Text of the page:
The Fundamental Rights Agency publishes its first report on multiple discrimination: EU-MIDIS Data in Focus 5: ‘Multiple Discrimination' which focuses on perceptions of multiple discrimination experiences by respondents of ethnic or immigrant origin, compared with the general population.

Within the framework of its EU-wide survey on discrimination of immigrants and minorities, EU-MIDIS, the FRA interviewed 23,500 people with an ethnic minority or immigrant background in all 27 EU Member States. Key questions on grounds of discrimination are comparable with results from a Eurobarometer survey of the majority population.

The findings show that people belonging to ‘visible' minorities, such as Roma and people of African origin, are more likely to suffer multiple discrimination - that is, being discriminated on more than one ground- than other minorities. Another relevant ground for discrimination that could increase the experience of multiple discrimination are socio-economic factors such as living with a low income.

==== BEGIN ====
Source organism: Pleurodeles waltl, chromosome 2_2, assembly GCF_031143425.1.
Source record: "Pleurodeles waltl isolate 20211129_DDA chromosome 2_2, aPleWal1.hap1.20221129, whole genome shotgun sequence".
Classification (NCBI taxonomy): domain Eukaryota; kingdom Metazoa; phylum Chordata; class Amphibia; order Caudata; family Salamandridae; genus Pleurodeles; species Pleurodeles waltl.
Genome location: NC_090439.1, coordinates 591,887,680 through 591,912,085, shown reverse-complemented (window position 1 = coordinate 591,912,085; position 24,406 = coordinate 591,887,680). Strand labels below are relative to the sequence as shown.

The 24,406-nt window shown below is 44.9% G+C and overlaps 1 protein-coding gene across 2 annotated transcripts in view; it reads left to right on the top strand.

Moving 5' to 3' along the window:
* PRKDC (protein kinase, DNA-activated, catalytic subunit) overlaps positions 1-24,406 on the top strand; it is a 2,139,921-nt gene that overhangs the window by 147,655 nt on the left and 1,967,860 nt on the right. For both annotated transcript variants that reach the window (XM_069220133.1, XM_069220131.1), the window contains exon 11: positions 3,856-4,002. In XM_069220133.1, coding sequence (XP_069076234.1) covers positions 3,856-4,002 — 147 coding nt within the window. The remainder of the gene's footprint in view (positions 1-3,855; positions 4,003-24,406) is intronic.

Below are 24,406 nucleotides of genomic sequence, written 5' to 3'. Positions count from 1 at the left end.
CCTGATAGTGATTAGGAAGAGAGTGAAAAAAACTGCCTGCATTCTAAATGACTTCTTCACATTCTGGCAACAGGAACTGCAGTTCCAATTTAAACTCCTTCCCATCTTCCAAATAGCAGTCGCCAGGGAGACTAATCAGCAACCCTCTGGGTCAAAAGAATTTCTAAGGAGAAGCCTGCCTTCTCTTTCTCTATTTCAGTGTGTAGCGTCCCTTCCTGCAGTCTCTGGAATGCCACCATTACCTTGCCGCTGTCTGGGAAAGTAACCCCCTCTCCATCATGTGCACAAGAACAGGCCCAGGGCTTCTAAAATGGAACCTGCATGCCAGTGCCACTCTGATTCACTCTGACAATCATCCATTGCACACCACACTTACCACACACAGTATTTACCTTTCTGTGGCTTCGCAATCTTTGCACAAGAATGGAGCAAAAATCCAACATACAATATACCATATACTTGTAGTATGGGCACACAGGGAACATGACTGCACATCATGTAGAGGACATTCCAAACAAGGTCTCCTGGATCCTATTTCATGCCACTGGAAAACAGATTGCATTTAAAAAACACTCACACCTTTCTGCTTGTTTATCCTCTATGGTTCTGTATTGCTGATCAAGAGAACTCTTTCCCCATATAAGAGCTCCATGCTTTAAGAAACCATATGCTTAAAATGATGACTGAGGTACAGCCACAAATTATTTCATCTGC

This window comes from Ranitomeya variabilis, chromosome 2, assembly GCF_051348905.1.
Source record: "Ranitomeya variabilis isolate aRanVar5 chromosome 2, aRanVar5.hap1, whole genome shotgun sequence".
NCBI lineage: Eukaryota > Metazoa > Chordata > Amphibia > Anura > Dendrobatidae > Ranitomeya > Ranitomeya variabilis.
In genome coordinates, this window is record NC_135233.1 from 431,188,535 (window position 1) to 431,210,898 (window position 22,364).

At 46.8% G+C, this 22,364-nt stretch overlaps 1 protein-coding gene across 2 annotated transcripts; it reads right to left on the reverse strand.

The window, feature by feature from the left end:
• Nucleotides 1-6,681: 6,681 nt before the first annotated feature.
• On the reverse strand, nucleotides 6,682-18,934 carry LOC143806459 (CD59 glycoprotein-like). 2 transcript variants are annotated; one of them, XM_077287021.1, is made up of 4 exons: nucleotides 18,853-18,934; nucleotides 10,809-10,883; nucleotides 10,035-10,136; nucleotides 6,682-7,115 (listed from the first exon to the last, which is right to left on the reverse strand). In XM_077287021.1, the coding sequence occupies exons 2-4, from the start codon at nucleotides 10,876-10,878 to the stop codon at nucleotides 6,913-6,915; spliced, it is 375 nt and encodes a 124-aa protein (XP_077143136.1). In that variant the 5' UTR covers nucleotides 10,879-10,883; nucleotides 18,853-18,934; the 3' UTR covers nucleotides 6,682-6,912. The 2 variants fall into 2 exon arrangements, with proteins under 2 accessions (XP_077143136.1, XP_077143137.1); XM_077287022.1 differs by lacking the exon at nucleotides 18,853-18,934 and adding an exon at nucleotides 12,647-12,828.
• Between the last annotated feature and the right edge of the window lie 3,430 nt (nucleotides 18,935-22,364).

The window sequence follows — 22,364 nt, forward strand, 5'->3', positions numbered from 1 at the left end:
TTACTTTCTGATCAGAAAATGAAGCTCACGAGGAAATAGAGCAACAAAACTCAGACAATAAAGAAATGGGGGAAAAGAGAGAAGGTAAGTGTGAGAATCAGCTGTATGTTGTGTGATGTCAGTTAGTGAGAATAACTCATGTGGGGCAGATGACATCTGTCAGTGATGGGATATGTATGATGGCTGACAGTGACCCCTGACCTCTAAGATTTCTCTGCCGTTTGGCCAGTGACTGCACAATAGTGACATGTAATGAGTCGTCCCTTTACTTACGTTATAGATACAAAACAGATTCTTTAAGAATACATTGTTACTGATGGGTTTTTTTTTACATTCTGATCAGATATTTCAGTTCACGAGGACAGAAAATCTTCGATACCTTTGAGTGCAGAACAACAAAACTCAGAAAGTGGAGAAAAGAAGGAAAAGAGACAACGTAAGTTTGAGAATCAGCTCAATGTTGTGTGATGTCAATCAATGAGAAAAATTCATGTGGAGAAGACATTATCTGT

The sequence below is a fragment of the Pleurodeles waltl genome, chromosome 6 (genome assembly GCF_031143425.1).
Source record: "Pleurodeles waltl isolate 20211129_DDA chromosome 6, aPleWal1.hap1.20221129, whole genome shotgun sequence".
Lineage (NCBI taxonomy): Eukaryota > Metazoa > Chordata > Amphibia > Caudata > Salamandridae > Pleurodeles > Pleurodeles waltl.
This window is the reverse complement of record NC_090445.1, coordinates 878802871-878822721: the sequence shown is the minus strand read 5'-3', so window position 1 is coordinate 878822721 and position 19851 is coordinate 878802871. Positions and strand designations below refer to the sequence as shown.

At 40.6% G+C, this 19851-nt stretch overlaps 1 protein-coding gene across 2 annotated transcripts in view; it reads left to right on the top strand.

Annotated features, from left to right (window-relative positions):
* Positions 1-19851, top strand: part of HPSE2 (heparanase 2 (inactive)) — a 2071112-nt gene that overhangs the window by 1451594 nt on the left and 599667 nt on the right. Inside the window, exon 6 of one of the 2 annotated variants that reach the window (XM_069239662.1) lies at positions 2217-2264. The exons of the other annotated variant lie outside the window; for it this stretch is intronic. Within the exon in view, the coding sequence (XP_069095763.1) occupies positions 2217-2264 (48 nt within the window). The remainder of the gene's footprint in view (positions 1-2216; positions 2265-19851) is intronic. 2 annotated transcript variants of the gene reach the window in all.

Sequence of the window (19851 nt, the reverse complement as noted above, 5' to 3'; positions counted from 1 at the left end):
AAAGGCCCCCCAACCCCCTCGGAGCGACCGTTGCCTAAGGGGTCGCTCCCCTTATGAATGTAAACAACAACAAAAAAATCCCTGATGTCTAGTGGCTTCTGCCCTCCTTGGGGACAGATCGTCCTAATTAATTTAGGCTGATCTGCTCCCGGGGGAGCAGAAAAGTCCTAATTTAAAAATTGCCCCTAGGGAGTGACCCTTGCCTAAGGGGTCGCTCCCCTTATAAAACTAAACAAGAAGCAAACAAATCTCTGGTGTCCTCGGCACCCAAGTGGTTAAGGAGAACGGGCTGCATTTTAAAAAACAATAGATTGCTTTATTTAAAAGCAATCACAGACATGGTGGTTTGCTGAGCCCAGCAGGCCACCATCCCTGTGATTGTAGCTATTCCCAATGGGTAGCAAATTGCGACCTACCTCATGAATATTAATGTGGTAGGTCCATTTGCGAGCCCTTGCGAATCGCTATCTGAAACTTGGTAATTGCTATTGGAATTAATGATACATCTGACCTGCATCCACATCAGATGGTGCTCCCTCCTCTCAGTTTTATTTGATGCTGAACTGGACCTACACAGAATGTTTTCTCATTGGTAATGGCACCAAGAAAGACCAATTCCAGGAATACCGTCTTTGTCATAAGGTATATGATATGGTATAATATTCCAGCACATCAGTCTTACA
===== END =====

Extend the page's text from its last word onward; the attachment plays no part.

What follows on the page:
Main results suggest that:

  • Those from ethnic minorities are on average almost five times more likely to experience multiple discrimination than those from the majority of the population.
  • ‘Visible minorities' - those who generally look different from the majority population - feel discriminated against more often and across a larger number of grounds as compared to other minorities. For example, Roma and people of African origin are more likely to experience discrimination than former Yugoslavians, those with a Russian background, and Central and East Europeans. 
  • Gender and age can have an impact on how likely a person is to suffer discrimination: for example, young ethnic minority/immigrant men tend to report high levels of discriminatory treatment.
  • Some 46% of respondents who experience discrimination on different grounds were concentrated in the lowest income quartile recorded for their EU Member State.